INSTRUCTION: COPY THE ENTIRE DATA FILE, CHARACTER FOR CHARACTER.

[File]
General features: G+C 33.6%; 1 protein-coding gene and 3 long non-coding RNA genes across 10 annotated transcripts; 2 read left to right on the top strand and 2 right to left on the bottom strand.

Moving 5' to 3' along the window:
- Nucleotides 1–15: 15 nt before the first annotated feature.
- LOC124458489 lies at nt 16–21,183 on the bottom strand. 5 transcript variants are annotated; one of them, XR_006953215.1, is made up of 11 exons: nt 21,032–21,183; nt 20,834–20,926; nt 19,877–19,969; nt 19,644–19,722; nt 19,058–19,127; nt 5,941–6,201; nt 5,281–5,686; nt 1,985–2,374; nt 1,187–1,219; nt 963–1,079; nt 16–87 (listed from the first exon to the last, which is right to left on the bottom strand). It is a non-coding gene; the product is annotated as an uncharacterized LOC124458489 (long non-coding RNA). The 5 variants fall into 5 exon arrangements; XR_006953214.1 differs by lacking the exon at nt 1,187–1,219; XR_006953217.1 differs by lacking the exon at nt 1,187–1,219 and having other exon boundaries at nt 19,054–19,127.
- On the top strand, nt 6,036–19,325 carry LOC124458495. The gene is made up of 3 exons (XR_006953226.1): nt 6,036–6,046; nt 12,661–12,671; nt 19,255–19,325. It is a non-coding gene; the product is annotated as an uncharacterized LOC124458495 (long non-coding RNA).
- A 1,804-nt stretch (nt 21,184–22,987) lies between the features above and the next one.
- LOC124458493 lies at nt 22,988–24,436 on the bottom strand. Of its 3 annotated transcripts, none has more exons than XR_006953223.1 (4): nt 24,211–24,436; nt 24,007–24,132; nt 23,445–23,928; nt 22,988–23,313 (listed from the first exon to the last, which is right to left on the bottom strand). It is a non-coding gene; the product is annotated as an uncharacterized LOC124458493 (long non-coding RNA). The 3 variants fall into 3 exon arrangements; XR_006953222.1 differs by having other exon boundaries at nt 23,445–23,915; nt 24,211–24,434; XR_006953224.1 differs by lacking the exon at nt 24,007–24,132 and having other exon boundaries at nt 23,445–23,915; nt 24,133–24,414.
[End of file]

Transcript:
General features: G+C 33.6%; 1 protein-coding gene and 3 long non-coding RNA genes across 10 annotated transcripts; 2 read left to right on the top strand and 2 right to left on the bottom strand.

Moving 5' to 3' along the window:
- Nucleotides 1–15: 15 nt before the first annotated feature.
- LOC124458489 lies at nt 16–21,183 on the bottom strand. 5 transcript variants are annotated; one of them, XR_006953215.1, is made up of 11 exons: nt 21,032–21,183; nt 20,834–20,926; nt 19,877–19,969; nt 19,644–19,722; nt 19,058–19,127; nt 5,941–6,201; nt 5,281–5,686; nt 1,985–2,374; nt 1,187–1,219; nt 963–1,079; nt 16–87 (listed from the first exon to the last, which is right to left on the bottom strand). It is a non-coding gene; the product is annotated as an uncharacterized LOC124458489 (long non-coding RNA). The 5 variants fall into 5 exon arrangements; XR_006953214.1 differs by lacking the exon at nt 1,187–1,219; XR_006953217.1 differs by lacking the exon at nt 1,187–1,219 and having other exon boundaries at nt 19,054–19,127.
- On the top strand, nt 6,036–19,325 carry LOC124458495. The gene is made up of 3 exons (XR_006953226.1): nt 6,036–6,046; nt 12,661–12,671; nt 19,255–19,325. It is a non-coding gene; the product is annotated as an uncharacterized LOC124458495 (long non-coding RNA).
- A 1,804-nt stretch (nt 21,184–22,987) lies between the features above and the next one.
- LOC124458493 lies at nt 22,988–24,436 on the bottom strand. Of its 3 annotated transcripts, none has more exons than XR_006953223.1 (4): nt 24,211–24,436; nt 24,007–24,132; nt 23,445–23,928; nt 22,988–23,313 (listed from the first exon to the last, which is right to left on the bottom strand). It is a non-coding gene; the product is annotated as an uncharacterized LOC124458493 (long non-coding RNA). The 3 variants fall into 3 exon arrangements; XR_006953222.1 differs by having other exon boundaries at nt 23,445–23,915; nt 24,211–24,434; XR_006953224.1 differs by lacking the exon at nt 24,007–24,132 and having other exon boundaries at nt 23,445–23,915; nt 24,133–24,414.